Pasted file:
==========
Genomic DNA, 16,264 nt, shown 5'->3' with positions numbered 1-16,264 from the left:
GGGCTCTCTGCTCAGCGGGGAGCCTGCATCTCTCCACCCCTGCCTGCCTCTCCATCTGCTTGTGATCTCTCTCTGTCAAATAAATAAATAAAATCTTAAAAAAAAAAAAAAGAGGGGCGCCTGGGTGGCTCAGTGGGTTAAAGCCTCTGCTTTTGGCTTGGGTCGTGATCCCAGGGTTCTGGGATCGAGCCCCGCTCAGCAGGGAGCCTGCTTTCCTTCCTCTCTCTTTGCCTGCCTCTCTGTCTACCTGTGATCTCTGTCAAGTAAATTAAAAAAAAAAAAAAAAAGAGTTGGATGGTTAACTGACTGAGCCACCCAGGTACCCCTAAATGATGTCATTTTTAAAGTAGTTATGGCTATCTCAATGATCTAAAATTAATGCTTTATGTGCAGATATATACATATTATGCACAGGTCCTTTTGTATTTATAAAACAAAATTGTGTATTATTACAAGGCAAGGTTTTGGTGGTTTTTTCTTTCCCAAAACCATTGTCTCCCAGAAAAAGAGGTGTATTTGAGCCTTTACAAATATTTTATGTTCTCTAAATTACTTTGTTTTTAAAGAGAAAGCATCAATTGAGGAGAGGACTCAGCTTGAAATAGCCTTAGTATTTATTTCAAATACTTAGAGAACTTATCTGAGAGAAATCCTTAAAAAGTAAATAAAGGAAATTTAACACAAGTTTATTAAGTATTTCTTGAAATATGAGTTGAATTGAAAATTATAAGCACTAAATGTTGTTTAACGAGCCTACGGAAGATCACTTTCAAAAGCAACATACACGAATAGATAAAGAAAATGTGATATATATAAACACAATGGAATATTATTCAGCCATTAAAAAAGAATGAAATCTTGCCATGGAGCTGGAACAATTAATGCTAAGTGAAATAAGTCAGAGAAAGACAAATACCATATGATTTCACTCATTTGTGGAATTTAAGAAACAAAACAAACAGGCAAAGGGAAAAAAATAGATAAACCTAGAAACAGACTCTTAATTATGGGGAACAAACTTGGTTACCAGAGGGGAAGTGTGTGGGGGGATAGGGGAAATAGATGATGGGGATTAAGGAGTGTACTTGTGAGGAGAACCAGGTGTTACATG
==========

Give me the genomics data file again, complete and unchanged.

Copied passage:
Genomic DNA, 16,264 nt, shown 5'->3' with positions numbered 1-16,264 from the left:
GGGCTCTCTGCTCAGCGGGGAGCCTGCATCTCTCCACCCCTGCCTGCCTCTCCATCTGCTTGTGATCTCTCTCTGTCAAATAAATAAATAAAATCTTAAAAAAAAAAAAAAGAGGGGCGCCTGGGTGGCTCAGTGGGTTAAAGCCTCTGCTTTTGGCTTGGGTCGTGATCCCAGGGTTCTGGGATCGAGCCCCGCTCAGCAGGGAGCCTGCTTTCCTTCCTCTCTCTTTGCCTGCCTCTCTGTCTACCTGTGATCTCTGTCAAGTAAATTAAAAAAAAAAAAAAAAAGAGTTGGATGGTTAACTGACTGAGCCACCCAGGTACCCCTAAATGATGTCATTTTTAAAGTAGTTATGGCTATCTCAATGATCTAAAATTAATGCTTTATGTGCAGATATATACATATTATGCACAGGTCCTTTTGTATTTATAAAACAAAATTGTGTATTATTACAAGGCAAGGTTTTGGTGGTTTTTTCTTTCCCAAAACCATTGTCTCCCAGAAAAAGAGGTGTATTTGAGCCTTTACAAATATTTTATGTTCTCTAAATTACTTTGTTTTTAAAGAGAAAGCATCAATTGAGGAGAGGACTCAGCTTGAAATAGCCTTAGTATTTATTTCAAATACTTAGAGAACTTATCTGAGAGAAATCCTTAAAAAGTAAATAAAGGAAATTTAACACAAGTTTATTAAGTATTTCTTGAAATATGAGTTGAATTGAAAATTATAAGCACTAAATGTTGTTTAACGAGCCTACGGAAGATCACTTTCAAAAGCAACATACACGAATAGATAAAGAAAATGTGATATATATAAACACAATGGAATATTATTCAGCCATTAAAAAAGAATGAAATCTTGCCATGGAGCTGGAACAATTAATGCTAAGTGAAATAAGTCAGAGAAAGACAAATACCATATGATTTCACTCATTTGTGGAATTTAAGAAACAAAACAAACAGGCAAAGGGAAAAAAATAGATAAACCTAGAAACAGACTCTTAATTATGGGGAACAAACTTGGTTACCAGAGGGGAAGTGTGTGGGGGGATAGGGGAAATAGATGATGGGGATTAAGGAGTGTACTTGTGAGGAGAACCAGGTGTTACATG